TRAVERSE CITY — Rotary Charities is changing the way it does business and restructuring to be more responsive to community needs.
It also will begin a new strategic planning process next year to help deal with — and benefit from — evolving trends in philanthropy in Michigan and the nation, said Rotary Charities executive director Marsha Smith.
The changes won’t dramatically affect future grant-making, Smith said.
“We’re not moving away from grant-making or giving less,” she said. “We will continue to make grants and develop programs and services to nonprofits.”
Eventually, expect to see more emphasis on creating and funding “network” projects such as the Traverse Bay Poverty Reduction Initiative, Grand Vision, Great Start Collective and Complete Streets efforts.
All have brought together an array of community sectors — agencies, nonprofits, local governments, businesses and citizens - to address regional efforts to build a strong regional economy, healthy families and environment, as well as art, culture and educational opportunities for area residents, she said.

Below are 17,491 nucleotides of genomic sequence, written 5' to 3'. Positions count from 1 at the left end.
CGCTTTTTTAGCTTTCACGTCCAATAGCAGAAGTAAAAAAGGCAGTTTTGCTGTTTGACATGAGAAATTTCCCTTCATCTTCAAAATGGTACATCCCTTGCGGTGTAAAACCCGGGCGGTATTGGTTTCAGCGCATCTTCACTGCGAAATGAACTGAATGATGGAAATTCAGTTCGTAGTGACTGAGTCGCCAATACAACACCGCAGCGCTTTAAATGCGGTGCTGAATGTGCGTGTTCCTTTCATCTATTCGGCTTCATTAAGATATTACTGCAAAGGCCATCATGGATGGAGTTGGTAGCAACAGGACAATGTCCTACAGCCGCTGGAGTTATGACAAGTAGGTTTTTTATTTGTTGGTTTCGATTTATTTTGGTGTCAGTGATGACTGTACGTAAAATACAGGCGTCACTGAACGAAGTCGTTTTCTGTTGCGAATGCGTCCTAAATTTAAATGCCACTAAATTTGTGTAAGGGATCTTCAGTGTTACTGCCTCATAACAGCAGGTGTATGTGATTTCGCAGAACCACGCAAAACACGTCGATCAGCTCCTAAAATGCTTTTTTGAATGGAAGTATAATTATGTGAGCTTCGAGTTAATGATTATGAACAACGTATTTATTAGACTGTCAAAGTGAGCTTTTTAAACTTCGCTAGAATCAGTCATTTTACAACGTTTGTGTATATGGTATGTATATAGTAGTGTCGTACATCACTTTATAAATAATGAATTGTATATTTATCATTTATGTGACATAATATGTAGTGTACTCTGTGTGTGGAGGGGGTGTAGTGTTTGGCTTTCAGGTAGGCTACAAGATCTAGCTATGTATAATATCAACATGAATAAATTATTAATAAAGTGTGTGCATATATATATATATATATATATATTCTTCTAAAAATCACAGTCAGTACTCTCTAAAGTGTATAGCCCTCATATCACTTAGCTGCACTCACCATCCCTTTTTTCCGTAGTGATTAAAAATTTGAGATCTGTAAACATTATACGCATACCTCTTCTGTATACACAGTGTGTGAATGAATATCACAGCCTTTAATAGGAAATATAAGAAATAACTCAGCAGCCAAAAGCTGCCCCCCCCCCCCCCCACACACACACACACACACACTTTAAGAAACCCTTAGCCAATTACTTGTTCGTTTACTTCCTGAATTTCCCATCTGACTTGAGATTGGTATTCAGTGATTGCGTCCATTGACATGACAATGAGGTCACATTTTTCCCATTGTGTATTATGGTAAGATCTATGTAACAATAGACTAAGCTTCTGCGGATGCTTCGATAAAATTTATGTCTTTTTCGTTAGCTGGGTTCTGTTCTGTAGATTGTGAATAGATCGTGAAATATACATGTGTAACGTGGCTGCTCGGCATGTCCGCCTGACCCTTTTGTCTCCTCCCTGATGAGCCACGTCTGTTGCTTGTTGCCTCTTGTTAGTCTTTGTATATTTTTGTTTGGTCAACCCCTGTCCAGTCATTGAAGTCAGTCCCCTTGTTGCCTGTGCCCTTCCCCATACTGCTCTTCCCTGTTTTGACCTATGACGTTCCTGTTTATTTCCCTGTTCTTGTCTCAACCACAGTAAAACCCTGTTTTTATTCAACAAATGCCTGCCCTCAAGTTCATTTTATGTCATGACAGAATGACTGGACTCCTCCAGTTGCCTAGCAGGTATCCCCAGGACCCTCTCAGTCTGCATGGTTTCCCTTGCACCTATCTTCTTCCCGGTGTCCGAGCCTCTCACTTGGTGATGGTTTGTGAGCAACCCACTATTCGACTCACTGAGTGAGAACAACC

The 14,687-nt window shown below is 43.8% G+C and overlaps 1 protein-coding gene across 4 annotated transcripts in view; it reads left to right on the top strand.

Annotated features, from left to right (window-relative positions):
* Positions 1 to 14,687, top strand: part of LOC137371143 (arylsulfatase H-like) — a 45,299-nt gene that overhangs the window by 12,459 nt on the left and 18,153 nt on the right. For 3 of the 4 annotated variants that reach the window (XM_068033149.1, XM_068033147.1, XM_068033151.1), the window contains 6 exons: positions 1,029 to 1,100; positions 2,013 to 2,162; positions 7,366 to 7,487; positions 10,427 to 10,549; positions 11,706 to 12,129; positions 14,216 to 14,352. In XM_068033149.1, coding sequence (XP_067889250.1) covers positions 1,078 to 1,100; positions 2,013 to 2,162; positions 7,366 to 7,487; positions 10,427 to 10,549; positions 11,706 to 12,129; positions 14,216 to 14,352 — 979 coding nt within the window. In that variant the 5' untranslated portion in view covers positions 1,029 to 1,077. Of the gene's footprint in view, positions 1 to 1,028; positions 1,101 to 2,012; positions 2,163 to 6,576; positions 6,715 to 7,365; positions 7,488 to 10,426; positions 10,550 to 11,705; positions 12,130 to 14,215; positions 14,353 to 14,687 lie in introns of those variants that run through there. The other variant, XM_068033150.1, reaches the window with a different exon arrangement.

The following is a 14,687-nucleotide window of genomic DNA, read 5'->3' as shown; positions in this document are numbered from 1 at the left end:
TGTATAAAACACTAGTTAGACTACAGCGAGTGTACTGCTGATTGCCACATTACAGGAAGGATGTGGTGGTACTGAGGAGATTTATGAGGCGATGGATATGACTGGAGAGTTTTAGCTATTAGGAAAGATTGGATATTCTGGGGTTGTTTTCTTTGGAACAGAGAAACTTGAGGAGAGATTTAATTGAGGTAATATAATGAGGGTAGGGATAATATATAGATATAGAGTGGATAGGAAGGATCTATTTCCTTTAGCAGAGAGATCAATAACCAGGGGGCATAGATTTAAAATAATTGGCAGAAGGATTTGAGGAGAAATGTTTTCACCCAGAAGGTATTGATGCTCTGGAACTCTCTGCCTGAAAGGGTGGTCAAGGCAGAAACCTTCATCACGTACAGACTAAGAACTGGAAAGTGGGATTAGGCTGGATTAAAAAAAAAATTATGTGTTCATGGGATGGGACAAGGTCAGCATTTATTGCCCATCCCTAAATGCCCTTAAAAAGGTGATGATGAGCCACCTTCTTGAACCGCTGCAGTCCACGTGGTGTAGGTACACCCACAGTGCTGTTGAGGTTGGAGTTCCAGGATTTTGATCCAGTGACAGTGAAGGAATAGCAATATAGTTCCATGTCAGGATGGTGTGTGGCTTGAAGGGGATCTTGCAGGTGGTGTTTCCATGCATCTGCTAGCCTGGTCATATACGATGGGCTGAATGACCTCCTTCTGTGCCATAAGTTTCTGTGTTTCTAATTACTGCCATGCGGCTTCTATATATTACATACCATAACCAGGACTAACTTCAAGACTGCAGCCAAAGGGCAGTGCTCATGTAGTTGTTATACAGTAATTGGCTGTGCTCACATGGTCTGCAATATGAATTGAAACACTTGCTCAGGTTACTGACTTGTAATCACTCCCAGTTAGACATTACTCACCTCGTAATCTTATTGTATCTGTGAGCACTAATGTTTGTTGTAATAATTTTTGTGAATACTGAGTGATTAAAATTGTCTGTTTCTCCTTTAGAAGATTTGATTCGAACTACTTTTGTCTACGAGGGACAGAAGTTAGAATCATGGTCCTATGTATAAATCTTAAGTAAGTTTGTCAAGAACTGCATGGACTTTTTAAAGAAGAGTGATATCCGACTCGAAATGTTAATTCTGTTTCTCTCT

“We will actually provide more services to a wider range of community participants,” she said. “It won’t change overnight. It will happen over time and in response to community needs.”
Rotary Charities is one of the area’s largest philanthropic organizations and has provided more than $55 million in grants for community-building projects since it was formed in 1976, when oil and gas reserves were discovered under its Boy Scout camp property in East Bay Township.
Over the last year, it handed out 50 grants totaling more than $1.5 million. Its offshoot, Northsky Nonprofit Network, also provided professional development, counseling and fee-based consulting services to 380 organizations in the region.
Leverage — essentially “using your dollar to attract more dollars” — has been a focal point of Rotary Charities’ strategic planning through much of the first decade of the 21st century as oil and gas royalties began to dwindle.